If you speak to many (though not all) nursery teachers in their 50s they’ll tell you that they did writing, numbers, colouring in, crafts, stories, poems etc in a reasonably traditional manner (at least in comparison to this ‘it doesn’t count unless it is child-led stuff today) before the advent of the EYFS framework. These teachers were hounded out of classrooms as children were given the power to initiate their own learning. Ah well.


    • I think the problem stems from a focus on the dictionary definition of play i.e rest, relaxation, free time etc and the EYFS understanding of play in an educational setting. I prefer ‘learning through experience’. However, I would never rely on one model. Effective teaching requires a range of strategies . BTW I am a teacher in my 50’s, a deputy head who has just gained NPQH and former nursery nurse who has learned the most through doing, just like the children I teach!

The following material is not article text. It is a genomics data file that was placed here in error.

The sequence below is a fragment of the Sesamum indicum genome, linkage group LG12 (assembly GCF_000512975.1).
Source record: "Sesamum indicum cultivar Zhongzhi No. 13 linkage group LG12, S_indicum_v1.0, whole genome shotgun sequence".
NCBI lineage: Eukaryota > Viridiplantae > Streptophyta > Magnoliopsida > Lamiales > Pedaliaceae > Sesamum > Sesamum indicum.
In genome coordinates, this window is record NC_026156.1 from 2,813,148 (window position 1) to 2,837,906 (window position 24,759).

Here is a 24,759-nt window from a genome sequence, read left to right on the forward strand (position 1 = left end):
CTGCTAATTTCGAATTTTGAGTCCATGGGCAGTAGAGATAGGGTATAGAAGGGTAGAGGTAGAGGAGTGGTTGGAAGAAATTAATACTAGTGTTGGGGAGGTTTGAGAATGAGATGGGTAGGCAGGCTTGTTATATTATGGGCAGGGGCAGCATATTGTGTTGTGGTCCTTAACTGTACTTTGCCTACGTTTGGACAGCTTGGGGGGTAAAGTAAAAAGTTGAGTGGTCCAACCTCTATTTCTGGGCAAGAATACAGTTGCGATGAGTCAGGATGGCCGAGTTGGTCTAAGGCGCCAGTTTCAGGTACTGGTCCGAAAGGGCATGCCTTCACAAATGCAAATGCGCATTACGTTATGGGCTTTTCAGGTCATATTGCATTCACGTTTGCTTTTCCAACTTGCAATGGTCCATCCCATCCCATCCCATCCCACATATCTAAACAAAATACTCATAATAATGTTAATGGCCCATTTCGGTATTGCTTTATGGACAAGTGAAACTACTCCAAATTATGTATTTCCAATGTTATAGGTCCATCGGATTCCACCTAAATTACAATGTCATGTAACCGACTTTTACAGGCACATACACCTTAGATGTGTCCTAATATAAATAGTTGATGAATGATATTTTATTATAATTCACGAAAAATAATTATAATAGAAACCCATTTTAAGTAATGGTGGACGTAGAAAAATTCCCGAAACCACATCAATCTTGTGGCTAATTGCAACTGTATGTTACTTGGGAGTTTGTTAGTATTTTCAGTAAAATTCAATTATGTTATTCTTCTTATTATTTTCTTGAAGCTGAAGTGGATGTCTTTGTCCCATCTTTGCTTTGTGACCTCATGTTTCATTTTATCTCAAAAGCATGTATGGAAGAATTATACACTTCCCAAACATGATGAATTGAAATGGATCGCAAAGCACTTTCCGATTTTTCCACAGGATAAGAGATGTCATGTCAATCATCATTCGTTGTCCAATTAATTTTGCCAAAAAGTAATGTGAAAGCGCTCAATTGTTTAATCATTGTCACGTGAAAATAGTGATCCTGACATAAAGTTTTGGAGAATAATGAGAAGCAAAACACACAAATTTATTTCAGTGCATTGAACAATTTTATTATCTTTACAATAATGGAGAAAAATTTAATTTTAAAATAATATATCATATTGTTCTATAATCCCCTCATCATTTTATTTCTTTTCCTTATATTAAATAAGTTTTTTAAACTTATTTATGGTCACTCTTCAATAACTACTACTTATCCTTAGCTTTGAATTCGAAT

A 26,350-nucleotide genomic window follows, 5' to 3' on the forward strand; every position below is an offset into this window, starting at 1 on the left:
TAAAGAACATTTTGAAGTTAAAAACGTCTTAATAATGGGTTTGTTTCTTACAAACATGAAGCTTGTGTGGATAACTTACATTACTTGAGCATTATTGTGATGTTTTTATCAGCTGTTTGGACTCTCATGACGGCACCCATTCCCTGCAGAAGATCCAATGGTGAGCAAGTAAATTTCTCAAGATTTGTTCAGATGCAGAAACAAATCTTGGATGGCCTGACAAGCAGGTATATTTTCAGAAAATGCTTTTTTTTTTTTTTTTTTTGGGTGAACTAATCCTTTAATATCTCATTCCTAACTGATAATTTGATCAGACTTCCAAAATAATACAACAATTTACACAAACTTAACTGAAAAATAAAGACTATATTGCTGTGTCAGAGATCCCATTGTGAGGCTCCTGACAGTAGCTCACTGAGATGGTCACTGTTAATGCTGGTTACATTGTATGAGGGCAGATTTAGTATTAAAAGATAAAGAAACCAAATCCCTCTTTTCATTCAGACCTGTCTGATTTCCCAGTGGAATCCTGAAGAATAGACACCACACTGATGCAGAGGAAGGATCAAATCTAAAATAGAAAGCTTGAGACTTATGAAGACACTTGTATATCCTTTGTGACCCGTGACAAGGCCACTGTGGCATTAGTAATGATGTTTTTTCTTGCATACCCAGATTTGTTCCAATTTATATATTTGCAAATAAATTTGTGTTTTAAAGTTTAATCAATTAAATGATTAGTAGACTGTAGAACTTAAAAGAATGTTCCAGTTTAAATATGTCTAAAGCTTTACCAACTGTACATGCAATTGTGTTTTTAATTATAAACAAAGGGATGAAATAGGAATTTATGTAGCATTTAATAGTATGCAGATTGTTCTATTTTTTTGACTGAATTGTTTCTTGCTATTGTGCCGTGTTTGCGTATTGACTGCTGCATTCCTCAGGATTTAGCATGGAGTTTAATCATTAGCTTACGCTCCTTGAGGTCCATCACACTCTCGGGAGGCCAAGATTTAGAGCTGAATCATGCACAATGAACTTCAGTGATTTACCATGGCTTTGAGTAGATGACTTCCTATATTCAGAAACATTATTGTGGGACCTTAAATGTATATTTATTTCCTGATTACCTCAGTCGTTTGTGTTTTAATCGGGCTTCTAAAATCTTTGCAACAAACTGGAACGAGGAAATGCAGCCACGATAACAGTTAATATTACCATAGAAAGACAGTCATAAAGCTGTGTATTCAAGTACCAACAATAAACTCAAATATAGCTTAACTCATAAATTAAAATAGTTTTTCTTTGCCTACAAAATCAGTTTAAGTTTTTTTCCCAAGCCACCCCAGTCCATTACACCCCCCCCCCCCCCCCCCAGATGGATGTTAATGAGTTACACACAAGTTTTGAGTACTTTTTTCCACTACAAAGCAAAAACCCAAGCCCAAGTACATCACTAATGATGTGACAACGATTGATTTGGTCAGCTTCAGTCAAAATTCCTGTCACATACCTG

7. Oh and if you can point me in the direction of research in to the role of the table/desk in effective teaching/learning I’d be interested in reading it.


  8. 🙂 I’ve just read the comments – and they are very funny! 🙂

    Reading in the sandpit – I’d rather they were playing in the sandpit! Why can’t the children just play? Why? Let them play!

    This is an excellent article on the ‘specialism’ that is the Early Years Foundation Stage:

    I particularly like the start of paragraph 4, ‘For a start, objective one is meaningless. From an individual’s point of view, any section of a life is unique. And to write that early years are considered ‘merely a preparation for school’ only shows the authors’ low opinion of schools.’


  9. Some comments here are really really funny. I guess they weren’t supposed to be but research on the value of sitting up at a desk vs doing phonics/handwriting on the carpet…

    I’m going to come back to this thread when I need a laugh.